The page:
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Dear friends,

In today’s post, I want to share with you some of the other blogs I read regularly, both mathematical and non-mathematical. I have six in each category, and they will eventually form part of my blogroll once I figure out how to create it. I hope you will enjoy them as much as I do. And although it currently seems to be inactive, I want to mention Steven Strogatz’ blog with the New York Times, which was a source of enormous inspiration for my own.

Mathematical blogs

1) Terence Tao’s blog contains lots of technical material from Terence’s work in various areas of math, but also advice to mathematicians and fairly accessible expositions of new mathematical developments.

2) Timothy Gowers’ blog discusses interesting mathematical topics, but also projects such as Polymath, a collaborative platform for mathematicians, and issues such as open-access mathematics journals.

3) Peter Cameron’s blog discusses interesting connections between combinatorics, algebra and discrete mathematics, and also touches on issues such as mathematics education and the running of universities.

4) Scott Aaronson’s blog focuses on complexity theory, the area of mathematics concerned with the amount of resources needed to solve various problems on a computer, as well as quantum computing.

5) Maria Monks’ blog collects various mathematical “gemstones”, which are either problems with nice solutions or useful techniques, and classifies them by difficulty level; it offers something to everyone.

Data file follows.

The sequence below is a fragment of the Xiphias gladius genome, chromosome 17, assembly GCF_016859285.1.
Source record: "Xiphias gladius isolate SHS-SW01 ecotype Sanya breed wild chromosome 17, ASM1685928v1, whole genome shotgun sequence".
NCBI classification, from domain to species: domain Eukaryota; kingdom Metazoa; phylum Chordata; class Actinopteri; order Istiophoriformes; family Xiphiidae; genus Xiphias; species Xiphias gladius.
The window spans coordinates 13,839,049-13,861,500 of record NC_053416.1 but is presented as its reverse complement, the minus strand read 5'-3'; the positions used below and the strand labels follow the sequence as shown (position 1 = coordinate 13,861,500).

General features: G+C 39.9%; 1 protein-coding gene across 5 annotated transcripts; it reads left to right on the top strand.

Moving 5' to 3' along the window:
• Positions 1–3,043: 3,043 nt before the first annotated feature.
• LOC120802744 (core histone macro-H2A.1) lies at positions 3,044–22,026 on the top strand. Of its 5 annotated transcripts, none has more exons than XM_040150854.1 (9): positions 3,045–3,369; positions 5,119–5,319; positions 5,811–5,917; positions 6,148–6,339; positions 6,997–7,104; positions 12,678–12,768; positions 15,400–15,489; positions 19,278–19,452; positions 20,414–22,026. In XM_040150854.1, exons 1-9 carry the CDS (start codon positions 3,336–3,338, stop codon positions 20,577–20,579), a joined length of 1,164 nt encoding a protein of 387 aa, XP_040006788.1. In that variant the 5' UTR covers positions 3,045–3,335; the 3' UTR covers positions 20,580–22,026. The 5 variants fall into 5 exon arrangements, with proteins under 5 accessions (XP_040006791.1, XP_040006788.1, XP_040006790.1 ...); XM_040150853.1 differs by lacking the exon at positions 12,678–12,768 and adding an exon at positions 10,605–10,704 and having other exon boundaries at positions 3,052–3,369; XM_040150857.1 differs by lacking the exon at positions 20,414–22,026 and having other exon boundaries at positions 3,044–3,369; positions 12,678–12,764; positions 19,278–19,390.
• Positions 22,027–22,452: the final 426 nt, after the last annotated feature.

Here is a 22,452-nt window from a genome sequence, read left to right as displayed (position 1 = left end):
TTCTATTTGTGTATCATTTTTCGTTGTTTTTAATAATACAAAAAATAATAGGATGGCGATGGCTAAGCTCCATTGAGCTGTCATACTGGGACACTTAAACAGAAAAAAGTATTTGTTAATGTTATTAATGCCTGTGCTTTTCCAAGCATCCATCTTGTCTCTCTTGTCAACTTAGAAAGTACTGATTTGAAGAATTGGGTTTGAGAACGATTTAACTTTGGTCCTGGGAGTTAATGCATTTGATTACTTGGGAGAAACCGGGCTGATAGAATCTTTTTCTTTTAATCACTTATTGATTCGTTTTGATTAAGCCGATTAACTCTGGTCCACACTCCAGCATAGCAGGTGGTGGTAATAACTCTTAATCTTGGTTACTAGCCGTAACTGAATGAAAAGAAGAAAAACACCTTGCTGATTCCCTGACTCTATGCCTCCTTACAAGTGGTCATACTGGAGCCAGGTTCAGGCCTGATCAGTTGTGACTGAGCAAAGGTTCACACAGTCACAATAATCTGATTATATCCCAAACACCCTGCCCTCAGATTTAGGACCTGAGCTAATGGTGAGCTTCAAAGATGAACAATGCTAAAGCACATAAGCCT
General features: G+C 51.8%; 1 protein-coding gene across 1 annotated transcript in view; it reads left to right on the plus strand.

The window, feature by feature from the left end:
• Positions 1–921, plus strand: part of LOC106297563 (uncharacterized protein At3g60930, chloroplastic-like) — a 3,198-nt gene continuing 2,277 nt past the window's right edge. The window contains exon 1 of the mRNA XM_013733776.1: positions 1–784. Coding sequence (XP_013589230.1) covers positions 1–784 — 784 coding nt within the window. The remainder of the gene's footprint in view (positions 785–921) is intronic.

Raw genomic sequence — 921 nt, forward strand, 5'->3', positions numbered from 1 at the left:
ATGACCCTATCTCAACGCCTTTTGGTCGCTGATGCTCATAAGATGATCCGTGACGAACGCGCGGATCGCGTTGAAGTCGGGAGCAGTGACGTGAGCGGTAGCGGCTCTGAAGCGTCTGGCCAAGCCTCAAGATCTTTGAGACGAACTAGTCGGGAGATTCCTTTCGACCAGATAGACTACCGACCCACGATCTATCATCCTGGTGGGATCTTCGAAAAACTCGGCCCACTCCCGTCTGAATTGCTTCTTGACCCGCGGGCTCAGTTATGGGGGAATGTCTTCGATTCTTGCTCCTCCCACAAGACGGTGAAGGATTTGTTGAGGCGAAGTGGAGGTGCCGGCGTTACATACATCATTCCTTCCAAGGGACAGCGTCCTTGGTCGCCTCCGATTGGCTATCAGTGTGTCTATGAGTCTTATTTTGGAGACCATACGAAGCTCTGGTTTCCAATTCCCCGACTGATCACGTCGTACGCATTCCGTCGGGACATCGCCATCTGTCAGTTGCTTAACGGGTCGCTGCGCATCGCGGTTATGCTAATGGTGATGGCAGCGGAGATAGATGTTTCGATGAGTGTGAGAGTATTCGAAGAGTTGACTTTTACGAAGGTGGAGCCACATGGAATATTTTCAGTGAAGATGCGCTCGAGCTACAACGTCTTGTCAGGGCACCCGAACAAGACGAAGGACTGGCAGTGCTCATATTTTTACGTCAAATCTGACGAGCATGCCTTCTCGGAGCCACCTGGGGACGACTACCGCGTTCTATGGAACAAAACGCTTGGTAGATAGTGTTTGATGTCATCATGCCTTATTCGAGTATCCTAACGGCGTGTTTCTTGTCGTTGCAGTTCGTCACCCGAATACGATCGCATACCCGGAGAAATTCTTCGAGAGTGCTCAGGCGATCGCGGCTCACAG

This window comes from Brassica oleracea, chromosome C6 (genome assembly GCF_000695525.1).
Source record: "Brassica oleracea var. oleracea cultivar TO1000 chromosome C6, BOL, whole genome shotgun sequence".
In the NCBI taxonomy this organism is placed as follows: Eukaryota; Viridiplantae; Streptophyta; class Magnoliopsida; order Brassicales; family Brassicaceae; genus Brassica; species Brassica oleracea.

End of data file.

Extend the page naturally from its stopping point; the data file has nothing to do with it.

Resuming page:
6) Sam Bankman-Fried’s blog contains mainly game-theoretic analysis and simulations of sports events and elections, but also his reflections on rational philosophy and other not strictly mathematical topics.

Non-mathematical blogs

1) Hillary Rettig’s blog contains a wealth of valuable advice for dealing with productivity barriers and other work (and life) issues directed at activists, writers, academics and all people with ambitious goals.

2) Chris Dippel’s blog, Retronyma, analyzes the latest developments in the field of global health, more specifically the biotechnology and medical innovations being made available in low-income countries.

3) Pragya Bhagat’s blog, The Road Not Taken, documents her return to her native India and her work on understanding and addressing the sources of various socioeconomic problems in rural parts of India.

4) Assaf Urieli’s blog, Moyshele, describes his various projects, such as translations of songs between English, French and Yiddish, publication of a book of riddles, and the adoption of a child from Russia.

5) Brooke Shields’ blog, Veggie 365, lists her delicious vegan recipes for breakfast, lunch, dinner, and, of course, dessert. Every recipe is accompanied by a photograph and some are quite easy to make.

6) Jonathan Sharman’s blog, which he just started, describes his experience as an experimental and theoretical physicist (some of the projects will also appear on video) and his thoughts on science today.

What other blogs have you found particularly interesting? Please let me know in the comments!

I like how adopting a child from Russia is a “project”.

Well, I guess “adventure” would have been more appropriate… that’s what it’s called in the blog itself.

I fell “adventure” is far from being appropriate, since it sounds like something you go to and then come back from to resume you regular life.

Adopting a child is a life-long commitment, pretty much like having one but in some respects harder. Unless, of course, you plan to dump them back into the system if things don’t work out.

I fully agree with your point, but I don’t feel it’s entirely connected to the essence of the post, which itself is only tenuously connected to the essence of the blog, so I would appreciate it if we could take this discussion offline.